The Digest: More trouble for Uber… and 4 other things people are talking about today

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uber-taxi

Sydney siege sees Uber raise prices before backtracking | BBC News

“Cab-ordering firm Uber has been criticised for increasing fares by up to four times normal rates during the hostage crisis in Sydney. As the police cordoned off a wide area around the Lindt cafe where a gunman was holding staff and customers hostage, Uber’s pricing algorithm raised prices as demand spiked.”

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google-spain

Spanish newspapers suddenly regret forcing Google News out of Spain | Business Insider

“Spanish newspapers are now asking Google News not to leave the country. The Spanish Newspapers Publishers’ Association (AEDE) has called on the Spain government and European competition authorities to stop Google shutting its operation down there, the Spain Report says.”

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BT in exclusive talks to buy EE for £12.5bn | The Telegraph

“BT signalled ambitions to dominate the mobile market yesterday when it rejected a cheaper, simpler takeover of O2 to open exclusive talks to buy EE, Britain’s biggest mobile operator, for £12.5bn. It brought down the hammer on a three-week reverse auction in which Telefonica, the owner of O2, was competing against Deutsche Telekom and Orange, the joint owners of EE, to offer BT the most attractive terms.”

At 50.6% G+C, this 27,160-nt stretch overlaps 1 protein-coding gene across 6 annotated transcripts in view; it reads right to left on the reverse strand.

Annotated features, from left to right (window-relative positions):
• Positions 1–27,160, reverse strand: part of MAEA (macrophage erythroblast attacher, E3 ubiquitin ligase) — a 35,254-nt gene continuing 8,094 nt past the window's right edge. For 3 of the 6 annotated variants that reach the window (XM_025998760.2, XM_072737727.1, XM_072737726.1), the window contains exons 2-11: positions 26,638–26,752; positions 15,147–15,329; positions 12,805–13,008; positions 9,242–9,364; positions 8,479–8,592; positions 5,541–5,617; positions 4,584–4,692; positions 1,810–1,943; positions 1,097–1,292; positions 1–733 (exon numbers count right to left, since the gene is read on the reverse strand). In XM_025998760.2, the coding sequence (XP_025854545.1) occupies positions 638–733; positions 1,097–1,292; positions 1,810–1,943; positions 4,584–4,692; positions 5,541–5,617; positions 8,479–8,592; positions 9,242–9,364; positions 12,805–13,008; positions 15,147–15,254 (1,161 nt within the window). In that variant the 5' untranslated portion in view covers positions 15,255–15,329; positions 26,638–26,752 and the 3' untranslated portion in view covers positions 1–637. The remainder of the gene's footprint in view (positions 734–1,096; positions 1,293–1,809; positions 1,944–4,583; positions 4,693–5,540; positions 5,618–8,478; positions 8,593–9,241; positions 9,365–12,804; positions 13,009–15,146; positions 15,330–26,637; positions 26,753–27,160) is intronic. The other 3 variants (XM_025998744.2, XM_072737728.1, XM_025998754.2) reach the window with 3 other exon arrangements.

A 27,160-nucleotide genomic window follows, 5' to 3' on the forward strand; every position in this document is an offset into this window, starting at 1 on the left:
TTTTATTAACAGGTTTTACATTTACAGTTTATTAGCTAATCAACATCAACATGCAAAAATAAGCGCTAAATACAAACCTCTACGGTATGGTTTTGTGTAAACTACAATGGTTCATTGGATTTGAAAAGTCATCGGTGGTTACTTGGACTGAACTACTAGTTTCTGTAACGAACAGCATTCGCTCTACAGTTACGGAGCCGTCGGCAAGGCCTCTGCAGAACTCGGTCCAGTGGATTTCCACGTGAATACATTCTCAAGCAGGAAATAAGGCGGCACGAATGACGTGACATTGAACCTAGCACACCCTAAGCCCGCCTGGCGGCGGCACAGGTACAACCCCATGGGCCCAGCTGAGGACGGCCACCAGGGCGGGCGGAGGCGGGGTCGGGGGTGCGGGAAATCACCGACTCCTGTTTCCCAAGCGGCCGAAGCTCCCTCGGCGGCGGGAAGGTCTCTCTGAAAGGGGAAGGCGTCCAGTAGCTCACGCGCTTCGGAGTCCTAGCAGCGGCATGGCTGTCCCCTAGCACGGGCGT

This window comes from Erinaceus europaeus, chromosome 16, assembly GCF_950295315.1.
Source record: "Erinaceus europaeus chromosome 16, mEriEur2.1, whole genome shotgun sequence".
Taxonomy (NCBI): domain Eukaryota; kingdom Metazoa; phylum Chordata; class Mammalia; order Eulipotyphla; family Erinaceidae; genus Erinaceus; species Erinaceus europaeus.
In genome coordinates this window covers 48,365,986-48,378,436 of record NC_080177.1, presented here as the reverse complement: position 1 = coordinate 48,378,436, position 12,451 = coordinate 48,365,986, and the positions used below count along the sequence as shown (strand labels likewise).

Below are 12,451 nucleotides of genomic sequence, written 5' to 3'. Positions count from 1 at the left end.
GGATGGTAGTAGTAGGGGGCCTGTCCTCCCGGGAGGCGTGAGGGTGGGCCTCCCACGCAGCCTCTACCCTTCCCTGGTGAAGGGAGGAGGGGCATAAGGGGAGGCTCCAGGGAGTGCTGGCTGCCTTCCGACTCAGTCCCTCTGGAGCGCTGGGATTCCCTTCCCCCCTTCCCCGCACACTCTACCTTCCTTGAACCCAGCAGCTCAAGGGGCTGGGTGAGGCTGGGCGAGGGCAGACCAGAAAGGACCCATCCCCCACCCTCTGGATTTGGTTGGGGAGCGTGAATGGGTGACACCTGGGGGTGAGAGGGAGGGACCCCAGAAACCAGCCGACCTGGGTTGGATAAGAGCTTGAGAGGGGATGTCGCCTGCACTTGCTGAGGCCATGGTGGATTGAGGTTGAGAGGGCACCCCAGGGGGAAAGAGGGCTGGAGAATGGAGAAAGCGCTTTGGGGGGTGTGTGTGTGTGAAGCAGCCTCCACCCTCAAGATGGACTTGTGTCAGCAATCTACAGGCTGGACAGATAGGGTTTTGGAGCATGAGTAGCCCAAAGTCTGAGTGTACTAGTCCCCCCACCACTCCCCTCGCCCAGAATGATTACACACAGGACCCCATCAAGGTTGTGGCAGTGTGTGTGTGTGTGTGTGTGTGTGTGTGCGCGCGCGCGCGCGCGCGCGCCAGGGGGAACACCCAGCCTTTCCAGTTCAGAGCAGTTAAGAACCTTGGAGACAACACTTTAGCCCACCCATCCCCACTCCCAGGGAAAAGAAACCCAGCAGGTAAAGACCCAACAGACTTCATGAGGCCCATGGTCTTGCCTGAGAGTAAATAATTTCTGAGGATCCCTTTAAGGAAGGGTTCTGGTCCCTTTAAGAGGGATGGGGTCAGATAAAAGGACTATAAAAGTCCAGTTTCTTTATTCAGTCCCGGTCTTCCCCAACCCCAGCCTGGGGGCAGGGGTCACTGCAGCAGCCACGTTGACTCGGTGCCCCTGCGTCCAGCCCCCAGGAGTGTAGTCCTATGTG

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Amazon sellers face financial uncertainty after 1p automated pricing glitch  | The Guardian

“Amazon has come under fire for failing to help the small family-owned businesses that have lost tens of thousands of pounds after a technical glitch caused their products to be sold for a penny. The firm, which had sales of more than $74bn (£48bn) last year, has ignored calls to offer compensation to its selling partners, some of whom have lost up to £100,000 in the week before Christmas.”

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Hacked Sony staff ‘should not worry about studio’s future’ assures CEO Lynton | Computing.co.uk

“Sony Pictures CEO Michael Lynton has met with company staff to try to allay any fears they might have about the consequences of recent hacker attacks on the company. According to an employee who attended a session, Lynton met Sony workers at a sound stage in Culver City, California, and told them not to worry about the studio’s future following the hack. He also praised them for their work throughout the attacks.”

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Stuart O’Connor